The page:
The Rhodes 19 is a 19-foot fiberglass day sailor that was created in the late 1950's.

The R19 is a keelboat that is powered by a mainsail, jib and spinnaker with similar sail area to the International Lightning sailboat and is crewed by 2-3 people, which makes it ideal for husband-wife or family teams.

The class held its first National Championship in 1963.

What kind of entry numbers are you seeing ahead of this year's event? How does this number stack up against previous recent editions, and are there any notable geographical concentrations to this entry list?

We are expecting 15 to 18 boats for the 2023 National Championship, which is on par for this event when held in New Orleans. The 2022 Nationals in Chicago drew 21 participants.

The Rhodes 19 [Class] draws mostly from three areas of the country. The biggest concentration of R19s is in New England around Boston and Marblehead where they have drawn 30 boats for a National Championship.

The other two active areas are Chicago and New Orleans.

However, there are other small areas such as Fairhope, Al., San Francisco, Savannah, Maine and even in St. Croix [in the USVI].

Weather-wise, what kind conditions can sailors expect to encounter off on the waters of Lake Pontchartrain in early October? What are the best-case and worst-case weather scenarios?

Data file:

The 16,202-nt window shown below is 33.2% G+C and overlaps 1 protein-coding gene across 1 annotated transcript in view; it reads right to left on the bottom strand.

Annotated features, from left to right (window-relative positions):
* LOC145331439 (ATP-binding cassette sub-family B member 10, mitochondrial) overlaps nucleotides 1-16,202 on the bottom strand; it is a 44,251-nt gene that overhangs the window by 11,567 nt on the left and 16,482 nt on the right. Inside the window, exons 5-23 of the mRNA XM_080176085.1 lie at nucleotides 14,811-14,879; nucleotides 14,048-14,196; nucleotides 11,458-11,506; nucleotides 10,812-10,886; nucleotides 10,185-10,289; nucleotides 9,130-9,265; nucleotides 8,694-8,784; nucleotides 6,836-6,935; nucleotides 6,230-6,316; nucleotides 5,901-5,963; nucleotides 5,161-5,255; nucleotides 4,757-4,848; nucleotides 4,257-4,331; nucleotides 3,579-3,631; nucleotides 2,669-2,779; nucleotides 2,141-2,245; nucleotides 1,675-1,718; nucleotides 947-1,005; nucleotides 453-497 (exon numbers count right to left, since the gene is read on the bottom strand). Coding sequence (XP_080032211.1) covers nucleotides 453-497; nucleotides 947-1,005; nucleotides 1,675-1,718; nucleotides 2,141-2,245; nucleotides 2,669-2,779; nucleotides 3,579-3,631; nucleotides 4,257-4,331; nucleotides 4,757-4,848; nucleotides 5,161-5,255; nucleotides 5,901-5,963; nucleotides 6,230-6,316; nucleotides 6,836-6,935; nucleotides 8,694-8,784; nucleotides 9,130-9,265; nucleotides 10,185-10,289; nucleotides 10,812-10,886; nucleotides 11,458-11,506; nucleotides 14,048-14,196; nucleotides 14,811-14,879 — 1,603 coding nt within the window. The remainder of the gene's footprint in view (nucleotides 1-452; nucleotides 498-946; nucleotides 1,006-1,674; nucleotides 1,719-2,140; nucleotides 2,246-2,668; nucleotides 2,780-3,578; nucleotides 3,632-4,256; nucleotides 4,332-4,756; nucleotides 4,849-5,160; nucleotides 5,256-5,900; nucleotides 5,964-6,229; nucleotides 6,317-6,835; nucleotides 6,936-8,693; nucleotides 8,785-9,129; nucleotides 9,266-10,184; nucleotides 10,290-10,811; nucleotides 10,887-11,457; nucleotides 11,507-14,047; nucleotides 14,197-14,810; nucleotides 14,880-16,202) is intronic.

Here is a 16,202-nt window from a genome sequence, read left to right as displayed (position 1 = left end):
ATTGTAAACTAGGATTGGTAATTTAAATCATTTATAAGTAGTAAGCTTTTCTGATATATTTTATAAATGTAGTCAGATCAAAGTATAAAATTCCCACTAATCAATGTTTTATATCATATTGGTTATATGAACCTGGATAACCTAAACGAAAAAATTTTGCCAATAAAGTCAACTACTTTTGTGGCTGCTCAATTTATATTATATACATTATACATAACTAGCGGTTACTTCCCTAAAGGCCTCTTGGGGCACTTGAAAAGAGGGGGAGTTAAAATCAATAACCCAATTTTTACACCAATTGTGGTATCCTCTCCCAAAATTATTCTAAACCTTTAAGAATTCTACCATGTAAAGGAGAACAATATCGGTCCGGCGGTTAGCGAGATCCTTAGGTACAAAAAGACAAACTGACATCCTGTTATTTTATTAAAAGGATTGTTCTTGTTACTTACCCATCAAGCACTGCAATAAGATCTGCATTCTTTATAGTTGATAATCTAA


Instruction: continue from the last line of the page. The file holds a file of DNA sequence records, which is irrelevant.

The weather in New Orleans in early October is one of the nicest times to sail. October is typically the driest month of the year and the highs average in the mid-80s with winds around 8-12 knots. Extremes can range from no wind at all with high pressure to an early cold front that can produce 20 knots of breeze and a stiff, short, nasty chop on the shallow waters of Lake Pontchartrain.

Do you see local knowledge playing a big or small role in the regatta's outcome? Can you please explain?

Local knowledge always comes into play at any sailing event. Even though we do not have to deal with current issues, wind patterns are unique to the area depending on whether it is blowing offshore, from the north, big chop, or flat water.